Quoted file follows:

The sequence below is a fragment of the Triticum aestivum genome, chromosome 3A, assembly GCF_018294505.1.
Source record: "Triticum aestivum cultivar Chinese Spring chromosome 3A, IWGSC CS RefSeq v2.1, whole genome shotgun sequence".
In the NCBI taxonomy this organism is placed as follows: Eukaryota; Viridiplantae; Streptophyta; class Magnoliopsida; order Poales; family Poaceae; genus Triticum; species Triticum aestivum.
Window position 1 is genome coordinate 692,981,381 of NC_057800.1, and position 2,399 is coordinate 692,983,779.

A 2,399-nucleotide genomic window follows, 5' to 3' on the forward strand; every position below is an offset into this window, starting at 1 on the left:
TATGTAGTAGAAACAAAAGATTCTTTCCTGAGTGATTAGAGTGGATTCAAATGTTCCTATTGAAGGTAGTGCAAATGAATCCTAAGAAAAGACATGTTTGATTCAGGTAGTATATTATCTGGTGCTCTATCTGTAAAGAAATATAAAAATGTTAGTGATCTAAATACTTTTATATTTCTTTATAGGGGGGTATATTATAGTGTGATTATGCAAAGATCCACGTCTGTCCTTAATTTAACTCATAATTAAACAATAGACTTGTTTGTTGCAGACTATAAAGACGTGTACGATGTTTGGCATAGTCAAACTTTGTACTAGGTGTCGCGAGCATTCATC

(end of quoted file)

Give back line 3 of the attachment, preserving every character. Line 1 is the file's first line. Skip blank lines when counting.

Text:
In the NCBI taxonomy this organism is placed as follows: Eukaryota; Viridiplantae; Streptophyta; class Magnoliopsida; order Poales; family Poaceae; genus Triticum; species Triticum aestivum.